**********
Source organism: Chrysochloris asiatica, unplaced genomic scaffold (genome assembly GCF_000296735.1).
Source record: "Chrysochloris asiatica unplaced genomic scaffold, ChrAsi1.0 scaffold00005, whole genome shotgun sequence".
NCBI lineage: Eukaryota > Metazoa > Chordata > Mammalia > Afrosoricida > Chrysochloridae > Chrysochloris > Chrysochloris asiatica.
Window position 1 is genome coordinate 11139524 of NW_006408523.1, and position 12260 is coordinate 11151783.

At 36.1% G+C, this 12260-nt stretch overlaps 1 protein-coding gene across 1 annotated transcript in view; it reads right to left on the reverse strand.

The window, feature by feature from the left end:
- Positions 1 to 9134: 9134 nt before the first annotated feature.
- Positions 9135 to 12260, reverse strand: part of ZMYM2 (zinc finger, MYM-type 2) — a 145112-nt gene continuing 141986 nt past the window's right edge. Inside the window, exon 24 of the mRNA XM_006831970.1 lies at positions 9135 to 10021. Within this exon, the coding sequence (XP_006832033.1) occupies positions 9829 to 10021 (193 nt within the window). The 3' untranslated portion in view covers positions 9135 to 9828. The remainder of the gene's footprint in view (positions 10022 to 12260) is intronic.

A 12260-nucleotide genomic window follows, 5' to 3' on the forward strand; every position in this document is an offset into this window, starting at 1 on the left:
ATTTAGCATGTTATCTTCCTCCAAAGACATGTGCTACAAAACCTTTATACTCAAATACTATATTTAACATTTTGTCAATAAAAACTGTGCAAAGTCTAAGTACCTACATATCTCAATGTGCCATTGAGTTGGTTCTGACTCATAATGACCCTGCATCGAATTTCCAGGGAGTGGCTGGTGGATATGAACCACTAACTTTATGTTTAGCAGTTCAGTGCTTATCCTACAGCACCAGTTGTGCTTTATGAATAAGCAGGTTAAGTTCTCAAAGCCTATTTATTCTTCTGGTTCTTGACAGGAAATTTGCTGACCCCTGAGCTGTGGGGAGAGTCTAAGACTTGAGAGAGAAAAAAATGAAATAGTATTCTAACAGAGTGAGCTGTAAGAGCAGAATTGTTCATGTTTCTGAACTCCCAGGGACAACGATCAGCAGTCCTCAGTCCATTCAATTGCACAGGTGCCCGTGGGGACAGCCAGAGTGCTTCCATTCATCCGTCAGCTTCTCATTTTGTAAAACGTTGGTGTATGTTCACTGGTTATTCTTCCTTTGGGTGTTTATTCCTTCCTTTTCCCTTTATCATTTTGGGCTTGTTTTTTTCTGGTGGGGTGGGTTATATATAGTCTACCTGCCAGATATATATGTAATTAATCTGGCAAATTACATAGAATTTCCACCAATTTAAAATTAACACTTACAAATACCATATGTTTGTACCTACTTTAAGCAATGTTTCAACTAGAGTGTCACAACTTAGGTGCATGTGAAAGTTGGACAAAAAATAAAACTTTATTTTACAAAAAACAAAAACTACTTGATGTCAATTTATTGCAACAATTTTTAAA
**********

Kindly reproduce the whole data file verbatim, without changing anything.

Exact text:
Source organism: Chrysochloris asiatica, unplaced genomic scaffold (genome assembly GCF_000296735.1).
Source record: "Chrysochloris asiatica unplaced genomic scaffold, ChrAsi1.0 scaffold00005, whole genome shotgun sequence".
NCBI lineage: Eukaryota > Metazoa > Chordata > Mammalia > Afrosoricida > Chrysochloridae > Chrysochloris > Chrysochloris asiatica.
Window position 1 is genome coordinate 11139524 of NW_006408523.1, and position 12260 is coordinate 11151783.

At 36.1% G+C, this 12260-nt stretch overlaps 1 protein-coding gene across 1 annotated transcript in view; it reads right to left on the reverse strand.

The window, feature by feature from the left end:
- Positions 1 to 9134: 9134 nt before the first annotated feature.
- Positions 9135 to 12260, reverse strand: part of ZMYM2 (zinc finger, MYM-type 2) — a 145112-nt gene continuing 141986 nt past the window's right edge. Inside the window, exon 24 of the mRNA XM_006831970.1 lies at positions 9135 to 10021. Within this exon, the coding sequence (XP_006832033.1) occupies positions 9829 to 10021 (193 nt within the window). The 3' untranslated portion in view covers positions 9135 to 9828. The remainder of the gene's footprint in view (positions 10022 to 12260) is intronic.

A 12260-nucleotide genomic window follows, 5' to 3' on the forward strand; every position in this document is an offset into this window, starting at 1 on the left:
ATTTAGCATGTTATCTTCCTCCAAAGACATGTGCTACAAAACCTTTATACTCAAATACTATATTTAACATTTTGTCAATAAAAACTGTGCAAAGTCTAAGTACCTACATATCTCAATGTGCCATTGAGTTGGTTCTGACTCATAATGACCCTGCATCGAATTTCCAGGGAGTGGCTGGTGGATATGAACCACTAACTTTATGTTTAGCAGTTCAGTGCTTATCCTACAGCACCAGTTGTGCTTTATGAATAAGCAGGTTAAGTTCTCAAAGCCTATTTATTCTTCTGGTTCTTGACAGGAAATTTGCTGACCCCTGAGCTGTGGGGAGAGTCTAAGACTTGAGAGAGAAAAAAATGAAATAGTATTCTAACAGAGTGAGCTGTAAGAGCAGAATTGTTCATGTTTCTGAACTCCCAGGGACAACGATCAGCAGTCCTCAGTCCATTCAATTGCACAGGTGCCCGTGGGGACAGCCAGAGTGCTTCCATTCATCCGTCAGCTTCTCATTTTGTAAAACGTTGGTGTATGTTCACTGGTTATTCTTCCTTTGGGTGTTTATTCCTTCCTTTTCCCTTTATCATTTTGGGCTTGTTTTTTTCTGGTGGGGTGGGTTATATATAGTCTACCTGCCAGATATATATGTAATTAATCTGGCAAATTACATAGAATTTCCACCAATTTAAAATTAACACTTACAAATACCATATGTTTGTACCTACTTTAAGCAATGTTTCAACTAGAGTGTCACAACTTAGGTGCATGTGAAAGTTGGACAAAAAATAAAACTTTATTTTACAAAAAACAAAAACTACTTGATGTCAATTTATTGCAACAATTTTTAAA